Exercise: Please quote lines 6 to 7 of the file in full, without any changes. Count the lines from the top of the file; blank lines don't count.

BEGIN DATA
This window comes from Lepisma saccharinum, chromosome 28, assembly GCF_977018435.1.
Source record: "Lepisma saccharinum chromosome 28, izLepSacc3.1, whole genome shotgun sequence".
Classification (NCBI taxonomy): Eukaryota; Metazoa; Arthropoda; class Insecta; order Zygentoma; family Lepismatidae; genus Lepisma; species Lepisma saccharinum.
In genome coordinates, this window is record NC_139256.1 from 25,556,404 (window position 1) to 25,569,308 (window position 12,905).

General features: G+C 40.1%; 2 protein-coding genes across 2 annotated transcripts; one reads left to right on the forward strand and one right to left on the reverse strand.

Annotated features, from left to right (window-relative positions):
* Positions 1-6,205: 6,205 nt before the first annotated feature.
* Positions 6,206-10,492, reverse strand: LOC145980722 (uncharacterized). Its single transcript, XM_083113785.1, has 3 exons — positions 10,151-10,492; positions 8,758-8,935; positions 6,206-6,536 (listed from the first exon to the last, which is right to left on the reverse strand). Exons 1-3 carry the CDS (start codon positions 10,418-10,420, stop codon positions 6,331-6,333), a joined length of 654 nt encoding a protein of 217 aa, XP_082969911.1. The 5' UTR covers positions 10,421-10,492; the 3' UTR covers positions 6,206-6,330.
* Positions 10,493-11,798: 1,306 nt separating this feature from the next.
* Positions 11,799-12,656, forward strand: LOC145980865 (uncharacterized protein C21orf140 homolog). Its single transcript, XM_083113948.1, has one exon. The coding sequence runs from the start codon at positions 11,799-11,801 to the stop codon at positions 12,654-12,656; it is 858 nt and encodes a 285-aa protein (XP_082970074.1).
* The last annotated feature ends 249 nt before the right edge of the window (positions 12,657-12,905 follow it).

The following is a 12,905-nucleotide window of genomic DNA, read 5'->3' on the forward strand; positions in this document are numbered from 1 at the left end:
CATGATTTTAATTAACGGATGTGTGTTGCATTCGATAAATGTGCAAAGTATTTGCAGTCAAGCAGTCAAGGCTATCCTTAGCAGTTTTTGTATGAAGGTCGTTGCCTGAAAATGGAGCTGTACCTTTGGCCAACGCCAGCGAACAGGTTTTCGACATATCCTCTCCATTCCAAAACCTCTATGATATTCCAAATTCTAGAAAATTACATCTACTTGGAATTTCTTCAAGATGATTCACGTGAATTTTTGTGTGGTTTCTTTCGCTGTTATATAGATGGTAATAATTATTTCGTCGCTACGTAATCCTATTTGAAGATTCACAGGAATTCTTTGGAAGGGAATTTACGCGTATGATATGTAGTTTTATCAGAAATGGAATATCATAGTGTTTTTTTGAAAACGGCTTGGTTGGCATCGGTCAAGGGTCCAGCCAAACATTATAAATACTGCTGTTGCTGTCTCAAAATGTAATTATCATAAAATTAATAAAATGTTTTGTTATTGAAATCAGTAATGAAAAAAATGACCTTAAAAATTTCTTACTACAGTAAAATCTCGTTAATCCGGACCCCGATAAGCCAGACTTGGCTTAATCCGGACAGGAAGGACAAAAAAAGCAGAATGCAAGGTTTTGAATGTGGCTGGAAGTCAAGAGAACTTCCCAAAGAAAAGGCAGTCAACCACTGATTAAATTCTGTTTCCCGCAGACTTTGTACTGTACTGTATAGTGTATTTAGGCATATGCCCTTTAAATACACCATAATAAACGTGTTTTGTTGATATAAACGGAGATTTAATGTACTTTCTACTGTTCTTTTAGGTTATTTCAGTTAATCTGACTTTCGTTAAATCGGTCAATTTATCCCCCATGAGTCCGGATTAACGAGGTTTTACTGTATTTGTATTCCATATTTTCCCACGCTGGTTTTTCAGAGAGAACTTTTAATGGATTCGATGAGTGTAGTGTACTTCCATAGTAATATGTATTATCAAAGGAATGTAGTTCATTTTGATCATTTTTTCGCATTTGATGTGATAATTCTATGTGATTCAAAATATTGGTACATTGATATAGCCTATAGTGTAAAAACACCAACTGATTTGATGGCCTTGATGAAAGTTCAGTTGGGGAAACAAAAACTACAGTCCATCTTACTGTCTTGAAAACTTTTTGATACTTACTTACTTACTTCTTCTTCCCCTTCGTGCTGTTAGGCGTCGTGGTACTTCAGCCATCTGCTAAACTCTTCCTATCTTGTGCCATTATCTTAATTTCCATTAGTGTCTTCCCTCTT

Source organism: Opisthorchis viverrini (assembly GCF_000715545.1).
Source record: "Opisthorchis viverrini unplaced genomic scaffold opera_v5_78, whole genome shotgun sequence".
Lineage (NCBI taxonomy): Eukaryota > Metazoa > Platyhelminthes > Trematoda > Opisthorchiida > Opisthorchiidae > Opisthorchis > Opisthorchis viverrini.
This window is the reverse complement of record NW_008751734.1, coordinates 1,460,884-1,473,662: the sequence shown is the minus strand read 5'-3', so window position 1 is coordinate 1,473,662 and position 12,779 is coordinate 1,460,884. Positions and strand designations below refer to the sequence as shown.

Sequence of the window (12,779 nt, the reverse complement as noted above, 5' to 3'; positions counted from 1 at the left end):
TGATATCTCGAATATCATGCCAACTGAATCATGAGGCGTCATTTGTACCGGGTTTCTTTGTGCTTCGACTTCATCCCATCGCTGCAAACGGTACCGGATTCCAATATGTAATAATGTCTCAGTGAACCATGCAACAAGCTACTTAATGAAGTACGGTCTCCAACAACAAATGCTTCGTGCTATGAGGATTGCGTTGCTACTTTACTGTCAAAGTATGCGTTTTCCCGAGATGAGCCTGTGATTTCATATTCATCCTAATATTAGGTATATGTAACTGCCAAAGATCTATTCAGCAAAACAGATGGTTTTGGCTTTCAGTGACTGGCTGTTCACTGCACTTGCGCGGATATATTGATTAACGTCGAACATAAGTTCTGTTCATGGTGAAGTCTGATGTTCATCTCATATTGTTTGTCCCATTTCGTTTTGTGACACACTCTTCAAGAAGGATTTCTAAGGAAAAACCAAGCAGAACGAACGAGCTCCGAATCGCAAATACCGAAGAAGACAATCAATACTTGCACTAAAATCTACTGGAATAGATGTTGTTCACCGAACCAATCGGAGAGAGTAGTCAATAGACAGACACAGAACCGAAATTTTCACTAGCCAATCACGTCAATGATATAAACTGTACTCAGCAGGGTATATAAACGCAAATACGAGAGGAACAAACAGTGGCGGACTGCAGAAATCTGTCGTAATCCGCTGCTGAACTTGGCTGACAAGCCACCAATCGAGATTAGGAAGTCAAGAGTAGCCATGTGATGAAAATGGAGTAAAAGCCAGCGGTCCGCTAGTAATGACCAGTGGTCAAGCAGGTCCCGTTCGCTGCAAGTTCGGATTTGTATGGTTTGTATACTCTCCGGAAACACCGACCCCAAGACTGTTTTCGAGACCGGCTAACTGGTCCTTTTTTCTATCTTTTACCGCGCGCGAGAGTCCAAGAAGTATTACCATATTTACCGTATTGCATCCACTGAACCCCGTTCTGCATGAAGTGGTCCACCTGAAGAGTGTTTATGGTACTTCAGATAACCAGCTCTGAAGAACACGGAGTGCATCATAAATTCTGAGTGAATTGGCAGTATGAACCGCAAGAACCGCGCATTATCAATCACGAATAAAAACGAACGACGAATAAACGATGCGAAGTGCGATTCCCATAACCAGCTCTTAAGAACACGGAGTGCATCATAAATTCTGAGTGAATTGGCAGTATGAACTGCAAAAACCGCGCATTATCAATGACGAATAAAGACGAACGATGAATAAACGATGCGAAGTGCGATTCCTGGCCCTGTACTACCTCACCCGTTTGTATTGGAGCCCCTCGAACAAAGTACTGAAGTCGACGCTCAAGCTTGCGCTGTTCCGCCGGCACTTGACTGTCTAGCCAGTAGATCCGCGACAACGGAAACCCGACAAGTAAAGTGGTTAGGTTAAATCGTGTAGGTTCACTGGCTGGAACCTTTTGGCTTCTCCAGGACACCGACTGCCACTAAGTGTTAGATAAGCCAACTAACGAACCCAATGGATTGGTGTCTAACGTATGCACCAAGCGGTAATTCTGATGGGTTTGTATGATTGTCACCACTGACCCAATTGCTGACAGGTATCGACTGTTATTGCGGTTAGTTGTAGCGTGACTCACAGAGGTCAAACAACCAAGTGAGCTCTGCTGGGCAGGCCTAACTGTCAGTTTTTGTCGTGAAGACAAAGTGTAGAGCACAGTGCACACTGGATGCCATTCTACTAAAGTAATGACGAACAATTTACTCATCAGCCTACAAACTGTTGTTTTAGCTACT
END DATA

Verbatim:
Annotated features, from left to right (window-relative positions):
* Positions 1-6,205: 6,205 nt before the first annotated feature.